Good luck….

It’s 6pm on Sunday night. Comment question time is now officially over. I’ll be in around 7:45 tomorrow morning to start accepting your projects.

Good night, and good luck.

Science Fair FAQ

To start with, here’s an easier to find copy of the Science Fair instructions.

This post will also start our Science Fair FAQ. Please ask your questions through the comments link below. I will no longer be accepting questions through school email. This way, all you questions will be collected in the comments link. Remember, comment/questions will not show up right away, and read through all of the questions before asking yours. Repeats will not be answered.

While looking for a safe place to weather the cold Martian winter, the rover Opportunity spied a subtle yet intriguing feature on the edge of the giant Endeavour crater: a bright vein of light-toned rock piercing the ruddy, rocky surface of a large rise called Cape York.

Seen above running horizontally at center, in an image colored by Stuart Atkinson, the vein (dubbed “Homestake”) may prove to be hard evidence of phyllosilicates — minerals formed in the presence of a watery environment. If this is the case then this chance discovery would mean that Opportunity, after nearly eight years on Mars, has literally stumbled upon the “Holy Grail” of its entire mission!

Data from the Mars Reconnaissance Orbiter has already identified the region around Endeavour Crater as containing phyllosilicates, specifically iron- and magnesium-rich clays known as “smectites”. These minerals are sure signs of past water… most likely salty water that could have been highly conducive to the development of life.

Identifying chemical signatures from orbit is one thing, though… finding and studying actual outcroppings of phyllosilicates at ground level is something else entirely. And this is precisely what the MER team has been hoping Opportunity will do at Endeavour.


Roll out the red carpet! Earth is about to be visited by the largest close-approaching asteroid on record. Known as 2005 YU55, it comes closest to us on November 8th at 23:28 Universal Time (6:28 p.m. EST), when it passes 198,000 miles (319,000 km) from Earth’s surface — closer than the Moon’s orbit.

Discovered nearly six years ago by Robert McMillan at Steward Observatory’s Spacewatch Telescope in Arizona, 2005 YU55 has been this way before. In April 2010 it passed close enough for detailed radar probing by the giant radio dish at Arecibo, Puerto Rico.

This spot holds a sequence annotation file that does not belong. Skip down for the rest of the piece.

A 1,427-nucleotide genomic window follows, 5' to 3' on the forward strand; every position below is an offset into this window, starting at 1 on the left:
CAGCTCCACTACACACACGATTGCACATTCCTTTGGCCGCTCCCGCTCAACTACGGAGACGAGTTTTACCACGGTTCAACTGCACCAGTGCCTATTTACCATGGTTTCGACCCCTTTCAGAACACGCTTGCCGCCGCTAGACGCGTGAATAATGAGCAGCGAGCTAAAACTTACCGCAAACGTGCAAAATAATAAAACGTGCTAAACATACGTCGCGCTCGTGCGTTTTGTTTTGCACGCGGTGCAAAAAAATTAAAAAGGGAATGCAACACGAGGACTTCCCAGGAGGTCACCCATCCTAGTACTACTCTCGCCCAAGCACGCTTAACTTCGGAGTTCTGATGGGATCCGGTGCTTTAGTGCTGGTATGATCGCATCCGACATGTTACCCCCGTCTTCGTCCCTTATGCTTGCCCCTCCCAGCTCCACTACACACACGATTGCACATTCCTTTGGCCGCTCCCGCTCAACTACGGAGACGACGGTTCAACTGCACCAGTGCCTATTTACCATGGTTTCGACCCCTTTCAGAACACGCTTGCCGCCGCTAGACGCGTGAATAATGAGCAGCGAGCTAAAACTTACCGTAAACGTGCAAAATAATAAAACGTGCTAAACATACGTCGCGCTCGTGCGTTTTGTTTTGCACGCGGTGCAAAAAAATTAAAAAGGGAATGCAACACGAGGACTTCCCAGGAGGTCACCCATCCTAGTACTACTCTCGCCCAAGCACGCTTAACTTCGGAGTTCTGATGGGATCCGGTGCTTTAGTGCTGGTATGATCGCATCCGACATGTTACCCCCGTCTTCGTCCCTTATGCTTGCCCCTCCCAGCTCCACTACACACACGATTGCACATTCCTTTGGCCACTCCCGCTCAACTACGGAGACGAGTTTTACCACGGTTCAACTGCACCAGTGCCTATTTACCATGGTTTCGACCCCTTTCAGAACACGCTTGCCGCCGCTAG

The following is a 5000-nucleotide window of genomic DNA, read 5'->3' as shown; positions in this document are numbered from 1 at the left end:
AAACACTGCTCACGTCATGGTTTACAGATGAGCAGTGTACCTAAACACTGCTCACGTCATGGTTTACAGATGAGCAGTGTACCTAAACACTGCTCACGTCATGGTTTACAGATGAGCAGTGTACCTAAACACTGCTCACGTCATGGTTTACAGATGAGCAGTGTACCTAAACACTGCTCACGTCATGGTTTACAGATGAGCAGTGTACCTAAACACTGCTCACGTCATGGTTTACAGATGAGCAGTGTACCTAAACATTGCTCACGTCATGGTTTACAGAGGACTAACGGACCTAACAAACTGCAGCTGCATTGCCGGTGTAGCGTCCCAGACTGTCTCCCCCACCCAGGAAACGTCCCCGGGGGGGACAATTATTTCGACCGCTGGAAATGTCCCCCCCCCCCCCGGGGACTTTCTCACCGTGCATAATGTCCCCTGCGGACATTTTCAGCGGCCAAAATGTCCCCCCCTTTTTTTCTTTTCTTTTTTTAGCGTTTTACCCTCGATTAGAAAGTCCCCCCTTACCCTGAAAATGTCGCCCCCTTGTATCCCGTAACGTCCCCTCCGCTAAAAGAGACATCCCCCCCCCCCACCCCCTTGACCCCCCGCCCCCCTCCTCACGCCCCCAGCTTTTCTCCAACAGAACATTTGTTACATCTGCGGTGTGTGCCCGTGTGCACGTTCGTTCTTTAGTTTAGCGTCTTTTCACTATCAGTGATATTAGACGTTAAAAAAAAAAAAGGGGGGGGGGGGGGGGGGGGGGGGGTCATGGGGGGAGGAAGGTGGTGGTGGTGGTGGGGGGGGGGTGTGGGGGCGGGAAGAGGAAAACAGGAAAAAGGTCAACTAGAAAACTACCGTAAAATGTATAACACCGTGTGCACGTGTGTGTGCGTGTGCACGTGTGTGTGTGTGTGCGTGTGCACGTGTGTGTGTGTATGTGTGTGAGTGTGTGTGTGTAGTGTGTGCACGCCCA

The Arecibo observations showed this asteroidal emissary to be a quarter mile (400 m) across and remarkably round. Given its size and diminutive brightness, the object must be quite dark and thus likely carbon-rich. Its rotation period is relatively long, 18 to 20 hours.

In the grand scheme of things it’s more micro-planet than minor planet, but we’ve never knowingly had something this big come this close before. Were it to strike Earth, 2005 YU55 would deliver a kinetic-energy punch equivalent to several thousand megatons of TNT. It’s the kind of potential threat that outer-space sentries lose sleep over.

But fear not: the Arecibo observations allowed dynamicists to recompute the big rock’s orbit with enough accuracy to ensure that it won’t strike Earth within the next 100 years. (That said, it will pass just 175,000 miles from Venus in 2029, close enough to alter its orbit slightly. This adds uncertainty to predictions for its next close encounter with Earth in 2041, when the minimum distance could be anywhere from 200,000 to 30 million miles.)


Extra Science Fair Help

Here’s an excerpt of one of the written reports we looked at today. There may be some typos due to the scanning process, but the gist should be clear.

Also, gaze upon the wonder of the internet at these electronic facsimiles of the exemplar tri-fold board.